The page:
SEP 2017

MedEsthetics—business education for medical practitioners—provides the latest noninvasive cosmetic procedures, treatment trends, product and equipment reviews, legal issues and medical aesthetics industry news.

Issue link:

Contents of this Issue


Page 68 of 76

66 SEPTEMBER 2017 | Med Esthetics GOLDMAN NAMED CHAIRMAN OF CALECIM ADVISORY BOARD San Diego-based der- matologist Mitchel P. Goldman, MD, has been named chairman of the Calecim Professional Medical Advisory Board. The Calecim Professional skincare line is manufac- tured by CellResearch Corporation, a Singapore- based biotech company that discovered a source of stem cells in the umbilical cord lining in 2004. This discovery is patent-protected in 41 territories worldwide. Apart from the Calecim Professional line, which utilizes the stem cells, the company also owns CordLabs, which licenses cord-lining stem cell banking technology to cord blood and tissue banks. CellResearch is also actively formulating a cord-lining stem cell-based wound-healing drug that is undergoing U.S. FDA trials for use on chronic diabetic and other hard-to-heal wounds. Dr. Goldman is currently conducting an Institutional Review Board (IRB)-approved clinical trial using Calecim Professional Multi-Action Cream. He will also help co-devel- opment new Calecim technology products and applications. "This is exciting news for both Calecim and CellResearch," said Gavin Tan, CEO of CellResearch Corporation. "With Dr. Goldman, we're partnered with the 'grandfather' of growth factors, if you will, and our research aims to provide patients with a solution for a variety of skin concerns." R ESEA RCH ERS I DENTI FY M ECH A N ISM TH AT CAUSES GR AY H A I R A N D BA L DI NG Researchers at UT Southwestern Medical Center have identified the cells that directly give rise to hair as well as the mechanism that causes hair to turn gray—findings that could one day help identify possible treatments for balding and hair graying. "Although this project was started in an effort to under- stand how certain kinds of tumors form, we ended up learn- ing why hair turns gray and discovering the identity of the cell that directly gives rise to hair," said Lu Le, MD, PhD, associ- ate professor of dermatology with the Harold C. Simmons Comprehensive Cancer Center at UT Southwestern and one of the authors of study, which was published in Genes and Development (May 2017). "With this knowledge, we hope in the future to create a topical compound or to safely deliver the necessary gene to hair follicles to correct these cosmetic problems." While studying Neurofi bromatosis Type 1, a rare genetic disease that causes tumors to grow on nerves, the research- ers found that a protein called KROX20, more commonly associated with nerve development, turns on in skin cells that become the hair shaft. These hair progenitor cells then produce a protein called stem cell factor (SCF) that the researchers showed is essential for hair pigmentation. When they deleted the SCF gene in the hair progenitor cells in mouse models, the animal's hair turned white. When they deleted the KROX20-producing cells, no hair grew and the mice became bald, according to the study. The researchers will now try to fi nd out if the KROX20 in cells and the SCF gene stop working properly as people age, leading to the graying and hair thinning seen in older people. PLASTIC SU RGEON JOI NS DOM ESTIC A BUSE A DV ISORY COU NCI L Benjamin Stong, MD, of Kalos Facial Plastic Surgery in Atlanta has been appointed to the Cosmetic and Reconstructive Support Medical Advisory Council of the National Coalition Against Domestic Violence (NCADV). The program works in collaboration with the American Academy of Facial Plastic and Reconstructive Surgery (AAFPRS) to provide reconstructive care for domestic abuse survivors. "I feel privileged and honored to be chosen by the NCADV," said Dr. Stong. "Being invited to use my experience and expertise in plastic surgery to assist survivors of domestic abuse move towards a brighter future is such a rewarding and honorable opportunity." "I am excited to have Dr. Stong join me on the NCADV Advisory Council," said facial plastic surgeon Ben Talei, MD, of the Beverly Hills Center. "He is one of the best in the nation, and I know he will make a tremendous contribution towards our special mission to help the victims of domestic abuse." To learn more about The National Coalition Against Domes- tic Violence, visit ALLERGAN TO ACQUIRE KELLER Allergan has announced its plans to acquire Keller Medical, a privately held medical device company that developed the Keller Funnel in 2009. The cone-shaped, lubricated plastic funnel assists plastic surgeons in breast augmentation and re- construction procedures by guiding silicone gel implants into the surgical pocket. It allows surgeons to use a "no-touch" technique, which may help minimize the introduction of bacteria and foreign material into the surgical pocket. "Allergan is focused on providing technologies and prod- ucts to help our surgeon customers improve procedures, NEWS & EVENTS Mitchel P. Goldman, MD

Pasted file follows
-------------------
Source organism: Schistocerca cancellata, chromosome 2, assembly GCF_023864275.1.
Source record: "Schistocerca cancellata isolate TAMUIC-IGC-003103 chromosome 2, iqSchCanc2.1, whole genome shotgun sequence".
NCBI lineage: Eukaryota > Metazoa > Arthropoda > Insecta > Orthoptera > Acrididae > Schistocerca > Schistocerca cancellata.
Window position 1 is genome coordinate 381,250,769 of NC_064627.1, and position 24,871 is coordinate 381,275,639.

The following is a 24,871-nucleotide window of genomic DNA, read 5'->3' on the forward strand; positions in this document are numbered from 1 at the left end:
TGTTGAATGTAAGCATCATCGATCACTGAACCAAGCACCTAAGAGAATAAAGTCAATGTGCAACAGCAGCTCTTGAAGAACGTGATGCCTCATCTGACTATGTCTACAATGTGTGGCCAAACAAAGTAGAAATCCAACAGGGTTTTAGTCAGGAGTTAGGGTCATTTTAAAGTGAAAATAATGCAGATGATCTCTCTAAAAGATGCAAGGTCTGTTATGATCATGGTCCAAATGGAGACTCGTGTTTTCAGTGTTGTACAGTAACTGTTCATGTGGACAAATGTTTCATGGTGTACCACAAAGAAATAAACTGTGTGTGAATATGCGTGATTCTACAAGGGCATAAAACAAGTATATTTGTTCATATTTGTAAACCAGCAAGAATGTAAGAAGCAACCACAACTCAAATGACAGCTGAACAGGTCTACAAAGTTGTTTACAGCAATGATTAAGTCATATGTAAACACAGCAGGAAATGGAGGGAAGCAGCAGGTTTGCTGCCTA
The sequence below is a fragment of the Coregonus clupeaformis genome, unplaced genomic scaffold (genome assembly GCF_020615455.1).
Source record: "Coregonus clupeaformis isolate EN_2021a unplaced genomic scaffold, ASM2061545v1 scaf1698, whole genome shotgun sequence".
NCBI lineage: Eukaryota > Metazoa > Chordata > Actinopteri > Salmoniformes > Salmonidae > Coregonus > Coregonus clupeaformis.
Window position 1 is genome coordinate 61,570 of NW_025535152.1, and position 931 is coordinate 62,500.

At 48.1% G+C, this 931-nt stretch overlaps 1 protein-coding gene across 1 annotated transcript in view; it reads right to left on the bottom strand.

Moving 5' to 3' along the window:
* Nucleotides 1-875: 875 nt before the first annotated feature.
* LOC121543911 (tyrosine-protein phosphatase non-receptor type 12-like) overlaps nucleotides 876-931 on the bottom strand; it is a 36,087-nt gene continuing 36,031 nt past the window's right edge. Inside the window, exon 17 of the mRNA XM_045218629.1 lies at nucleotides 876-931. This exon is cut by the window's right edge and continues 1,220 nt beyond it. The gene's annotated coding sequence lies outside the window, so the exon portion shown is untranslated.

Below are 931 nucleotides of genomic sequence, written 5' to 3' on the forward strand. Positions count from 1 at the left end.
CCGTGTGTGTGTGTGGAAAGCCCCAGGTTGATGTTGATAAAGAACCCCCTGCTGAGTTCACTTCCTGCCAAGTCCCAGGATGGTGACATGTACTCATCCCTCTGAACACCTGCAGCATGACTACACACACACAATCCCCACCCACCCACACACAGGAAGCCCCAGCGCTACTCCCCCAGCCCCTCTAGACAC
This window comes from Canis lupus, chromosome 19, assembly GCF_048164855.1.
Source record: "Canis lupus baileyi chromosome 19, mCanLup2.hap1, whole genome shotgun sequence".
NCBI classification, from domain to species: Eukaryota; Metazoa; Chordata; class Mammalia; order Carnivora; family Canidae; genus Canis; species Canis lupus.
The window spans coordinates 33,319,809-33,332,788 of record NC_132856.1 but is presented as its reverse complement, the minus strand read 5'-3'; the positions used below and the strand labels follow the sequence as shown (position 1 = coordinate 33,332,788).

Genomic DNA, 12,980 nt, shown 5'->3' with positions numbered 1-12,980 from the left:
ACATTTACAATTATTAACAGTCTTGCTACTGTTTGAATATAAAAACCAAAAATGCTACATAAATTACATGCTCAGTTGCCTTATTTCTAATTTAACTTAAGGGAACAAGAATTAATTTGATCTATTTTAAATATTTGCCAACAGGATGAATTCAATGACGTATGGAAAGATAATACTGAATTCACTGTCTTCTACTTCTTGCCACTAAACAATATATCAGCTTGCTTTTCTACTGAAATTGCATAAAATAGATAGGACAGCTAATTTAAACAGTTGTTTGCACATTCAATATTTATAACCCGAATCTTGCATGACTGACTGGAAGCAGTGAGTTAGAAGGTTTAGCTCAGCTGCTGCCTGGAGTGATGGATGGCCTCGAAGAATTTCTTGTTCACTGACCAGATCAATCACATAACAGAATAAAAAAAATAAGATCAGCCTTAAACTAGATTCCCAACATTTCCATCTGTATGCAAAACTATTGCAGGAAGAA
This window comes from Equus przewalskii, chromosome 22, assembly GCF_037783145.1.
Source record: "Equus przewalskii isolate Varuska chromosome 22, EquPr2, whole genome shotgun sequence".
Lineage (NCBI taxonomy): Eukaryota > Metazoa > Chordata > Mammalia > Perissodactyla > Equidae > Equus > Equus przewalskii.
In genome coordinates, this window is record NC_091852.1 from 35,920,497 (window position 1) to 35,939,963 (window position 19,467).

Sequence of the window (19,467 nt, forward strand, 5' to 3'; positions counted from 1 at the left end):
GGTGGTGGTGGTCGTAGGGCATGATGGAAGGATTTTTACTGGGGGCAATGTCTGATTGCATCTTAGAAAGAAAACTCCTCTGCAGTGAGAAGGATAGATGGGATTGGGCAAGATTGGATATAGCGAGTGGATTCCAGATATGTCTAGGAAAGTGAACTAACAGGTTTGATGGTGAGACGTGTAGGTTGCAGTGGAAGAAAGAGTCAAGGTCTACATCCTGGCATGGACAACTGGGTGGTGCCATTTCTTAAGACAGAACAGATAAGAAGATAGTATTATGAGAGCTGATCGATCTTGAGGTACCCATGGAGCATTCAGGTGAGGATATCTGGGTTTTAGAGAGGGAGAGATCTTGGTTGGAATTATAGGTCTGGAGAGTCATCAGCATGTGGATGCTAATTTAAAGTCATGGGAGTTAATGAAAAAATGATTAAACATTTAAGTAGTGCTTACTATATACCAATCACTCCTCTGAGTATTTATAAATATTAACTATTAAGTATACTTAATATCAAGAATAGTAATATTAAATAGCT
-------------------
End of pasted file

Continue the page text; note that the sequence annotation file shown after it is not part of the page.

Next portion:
Articles in this issue

Links on this page

Archives of this issue

view archives of Medesthetics - SEP 2017